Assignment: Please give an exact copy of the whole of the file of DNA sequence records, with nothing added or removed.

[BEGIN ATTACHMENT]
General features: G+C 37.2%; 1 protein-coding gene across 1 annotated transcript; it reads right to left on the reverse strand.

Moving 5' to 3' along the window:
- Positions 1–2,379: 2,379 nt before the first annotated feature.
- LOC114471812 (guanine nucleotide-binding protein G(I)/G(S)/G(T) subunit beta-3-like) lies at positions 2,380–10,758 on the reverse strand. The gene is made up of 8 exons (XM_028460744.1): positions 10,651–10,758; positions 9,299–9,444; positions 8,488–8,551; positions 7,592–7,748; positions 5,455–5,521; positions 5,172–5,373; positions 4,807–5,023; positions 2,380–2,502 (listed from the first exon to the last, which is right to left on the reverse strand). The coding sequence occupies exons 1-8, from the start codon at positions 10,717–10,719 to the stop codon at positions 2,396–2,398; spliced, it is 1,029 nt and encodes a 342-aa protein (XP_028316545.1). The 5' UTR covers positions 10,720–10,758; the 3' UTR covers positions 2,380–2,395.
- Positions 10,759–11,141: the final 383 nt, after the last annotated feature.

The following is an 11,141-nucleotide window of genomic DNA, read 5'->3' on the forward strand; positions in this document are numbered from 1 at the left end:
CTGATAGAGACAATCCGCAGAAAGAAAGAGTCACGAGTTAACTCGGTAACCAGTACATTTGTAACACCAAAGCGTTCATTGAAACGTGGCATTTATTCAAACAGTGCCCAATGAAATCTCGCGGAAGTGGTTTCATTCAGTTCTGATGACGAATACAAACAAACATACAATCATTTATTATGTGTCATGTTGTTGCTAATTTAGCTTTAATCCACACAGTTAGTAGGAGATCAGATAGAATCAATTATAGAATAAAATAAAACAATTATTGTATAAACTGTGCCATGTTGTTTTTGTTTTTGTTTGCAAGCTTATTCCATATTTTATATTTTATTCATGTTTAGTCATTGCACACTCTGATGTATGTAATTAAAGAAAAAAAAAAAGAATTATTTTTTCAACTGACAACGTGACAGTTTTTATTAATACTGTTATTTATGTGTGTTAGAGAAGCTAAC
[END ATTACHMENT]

General features: G+C 37.2%; 1 protein-coding gene across 1 annotated transcript; it reads right to left on the reverse strand.

Moving 5' to 3' along the window:
- Positions 1–2,379: 2,379 nt before the first annotated feature.
- LOC114471812 (guanine nucleotide-binding protein G(I)/G(S)/G(T) subunit beta-3-like) lies at positions 2,380–10,758 on the reverse strand. The gene is made up of 8 exons (XM_028460744.1): positions 10,651–10,758; positions 9,299–9,444; positions 8,488–8,551; positions 7,592–7,748; positions 5,455–5,521; positions 5,172–5,373; positions 4,807–5,023; positions 2,380–2,502 (listed from the first exon to the last, which is right to left on the reverse strand). The coding sequence occupies exons 1-8, from the start codon at positions 10,717–10,719 to the stop codon at positions 2,396–2,398; spliced, it is 1,029 nt and encodes a 342-aa protein (XP_028316545.1). The 5' UTR covers positions 10,720–10,758; the 3' UTR covers positions 2,380–2,395.
- Positions 10,759–11,141: the final 383 nt, after the last annotated feature.

The following is an 11,141-nucleotide window of genomic DNA, read 5'->3' on the forward strand; positions in this document are numbered from 1 at the left end:
CTGATAGAGACAATCCGCAGAAAGAAAGAGTCACGAGTTAACTCGGTAACCAGTACATTTGTAACACCAAAGCGTTCATTGAAACGTGGCATTTATTCAAACAGTGCCCAATGAAATCTCGCGGAAGTGGTTTCATTCAGTTCTGATGACGAATACAAACAAACATACAATCATTTATTATGTGTCATGTTGTTGCTAATTTAGCTTTAATCCACACAGTTAGTAGGAGATCAGATAGAATCAATTATAGAATAAAATAAAACAATTATTGTATAAACTGTGCCATGTTGTTTTTGTTTTTGTTTGCAAGCTTATTCCATATTTTATATTTTATTCATGTTTAGTCATTGCACACTCTGATGTATGTAATTAAAGAAAAAAAAAAAGAATTATTTTTTCAACTGACAACGTGACAGTTTTTATTAATACTGTTATTTATGTGTGTTAGAGAAGCTAAC